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Oct. 20, 2011 Volume 33, No. 9

Employees dress up, dress down for United Way campaign


University goal upped by $40,000

Brenda Jensen sat atop a thin slab of plastic that stood between her and a chilly pool of water, unaware of how fleeting her dry time would be. Jensen, a manager of University of Missouri emergency patient care services, dialysis transplant and IV therapy, dressed up in a schoolgirl costume for the occasion, and volunteered to let her employees pay to see her take a dip in the 2011 United Way dunking booth.

“I lost count of how many times I went in,” Jensen said. “We had a ringer in the crowd, so once people saw he could hit it every time, I spent most of my time in the water.”

Jensen was one of eight patient care managers and hospital directors who took the plunge for the United Way Sept. 30. It was the second year the dunking booth made an appearance, but the first year employees had the added bonus of dunking their bosses whilst in costume.

Wayland Taylor, an emergency medical technician who planned the event in 2010 and 2011, said he wanted to drum up some excitement for the University of Missouri United Way campaign by organizing a fun event that would inspire camaraderie.

“I remembered how the year before, all of the United Way forms were just sitting there in a box, and there wasn’t really any incentive (to get involved),” Taylor said. “I thought, what better way to have a little fun, and have a donation without even really thinking about it?”

Dunkers had the option of paying $3 for one shot, $5 for six, and for $25, lucky participants could skip the hassle of the toss and just press the button. Altogether, the booth raised $737 this year.

University participation

The dunking booth is just one of the inventive ways faculty and staff are helping to raise $690,000 for this year’s Heart of Missouri United Way fundraiser. The Columbia-based University’s donation is the largest gift to the local United Way branch’s campaign.

According to campaign leader Frank Schmidt, about 20 percent of MU employees donated last year.

“This year we are looking to build more involvement with the faculty, staff and students in the overall campaign,” he said.

Specifically, Schmidt hopes a newly designed website — — will entice more people to donate. One of the most common ways faculty and staff participate in the campaign is by signing up for a payroll deduction, which begins in January. In previous years, pledgers had to fill out and turn in a sheet of paper, but now the process is streamlined into an online format.

“It will make it easier to participate, and we ask people to consider it,” he said.

Ashley Caldwell, an investment specialist in endowment and retirement who is on the United Way campaign marketing committee, said other popular United Way events include “dress down” Fridays where staff pay certain amounts toward the United Way to dress casually. There is also an upcoming silent auction the committee is hoping to open to non-university employees this year, too.

Caldwell said even if employees aren’t able to contribute financially, they are able to donate their time to the community. Individuals have been known to join mentorship programs, work at food banks and contribute their creative services to the silent auction.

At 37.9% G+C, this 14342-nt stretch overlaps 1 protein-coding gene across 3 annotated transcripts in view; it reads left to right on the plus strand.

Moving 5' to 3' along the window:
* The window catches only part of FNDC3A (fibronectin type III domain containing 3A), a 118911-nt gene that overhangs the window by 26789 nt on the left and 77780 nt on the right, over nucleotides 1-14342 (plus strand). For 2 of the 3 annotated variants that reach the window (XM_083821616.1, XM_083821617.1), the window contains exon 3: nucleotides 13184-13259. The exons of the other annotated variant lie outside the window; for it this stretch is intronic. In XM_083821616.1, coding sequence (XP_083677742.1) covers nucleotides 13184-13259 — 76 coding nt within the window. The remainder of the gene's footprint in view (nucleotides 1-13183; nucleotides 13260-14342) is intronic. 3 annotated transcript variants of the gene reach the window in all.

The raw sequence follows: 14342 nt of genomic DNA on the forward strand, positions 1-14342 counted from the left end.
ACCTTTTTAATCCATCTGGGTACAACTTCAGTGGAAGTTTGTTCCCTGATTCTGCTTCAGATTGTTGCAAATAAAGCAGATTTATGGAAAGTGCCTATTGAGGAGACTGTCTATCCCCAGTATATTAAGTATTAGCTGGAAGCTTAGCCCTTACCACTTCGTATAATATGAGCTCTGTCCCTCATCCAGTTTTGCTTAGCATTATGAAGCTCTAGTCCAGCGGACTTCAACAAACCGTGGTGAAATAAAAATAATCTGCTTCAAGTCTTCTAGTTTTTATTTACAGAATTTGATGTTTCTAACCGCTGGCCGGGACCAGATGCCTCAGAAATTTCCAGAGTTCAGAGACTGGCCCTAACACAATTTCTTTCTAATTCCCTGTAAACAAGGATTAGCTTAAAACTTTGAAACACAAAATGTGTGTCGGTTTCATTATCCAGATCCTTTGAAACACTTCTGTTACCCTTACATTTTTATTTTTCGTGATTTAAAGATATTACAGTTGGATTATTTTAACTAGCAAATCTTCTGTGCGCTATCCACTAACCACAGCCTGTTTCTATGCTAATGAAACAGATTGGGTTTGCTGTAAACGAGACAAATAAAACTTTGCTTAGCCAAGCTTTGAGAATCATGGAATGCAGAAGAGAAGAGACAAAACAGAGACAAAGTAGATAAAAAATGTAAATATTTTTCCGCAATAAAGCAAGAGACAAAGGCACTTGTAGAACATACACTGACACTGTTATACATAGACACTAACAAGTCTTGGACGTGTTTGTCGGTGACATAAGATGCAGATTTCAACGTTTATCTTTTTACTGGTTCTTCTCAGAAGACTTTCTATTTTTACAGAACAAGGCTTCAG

“These are all people who are working to make Columbia a better community,” she said.

Willie Jones, a records analyst for the UM System, said he has been working with the United Way in one way or another ever since the university decided to get involved. He is known to cook breakfast for his co-workers to get them inspired for the yearly campaign, and for the past three years has built birdhouses to sell at the auction.

“It’s just something I can do,” Jones said. “They asked staff to use their talent and creativity, and I have a little bit of woodworking tools.”

From there, Jones said he downloaded instructions off the internet, and painted this year’s “bird duplex” in Mizzou’s black and gold.

“I think the United Way is doing a phenomenal job,” he said. “I just think it’s great if we can help out at all in a small way.”  

United Way in Columbia

The Heart of Missouri United Way works with community nonprofits and businesses to focus on four main areas of philanthropy: education, income (financial stability), health, and safety net (emergency needs). They partner with 31 organizations, such as the Rainbow House and the Boys and Girls Club. Twenty-seven of the organizations are located in Columbia.

This year’s overall campaign goal is $3.45 million, “the highest goal we’ve ever had for a community-wide campaign,” said Tim Rich, executive director for the Heart of Missouri United Way. Rich said the increased goal is a reflection of the community needs and the present economy.

The University of Missouri goal is $690,000, which is up $40,000 from 2010’s goal.

Rich said he was inspired since despite the university’s hiring and wage freezes, employee contributions consistently topped themselves from the previous year.

“It’s almost counterintuitive,” he said. “There was one year that individual contributions across the country were in a 10 percent decline, yet in the Columbia area, at least with the United Way, we continue to give more.”

-Megan Cassidy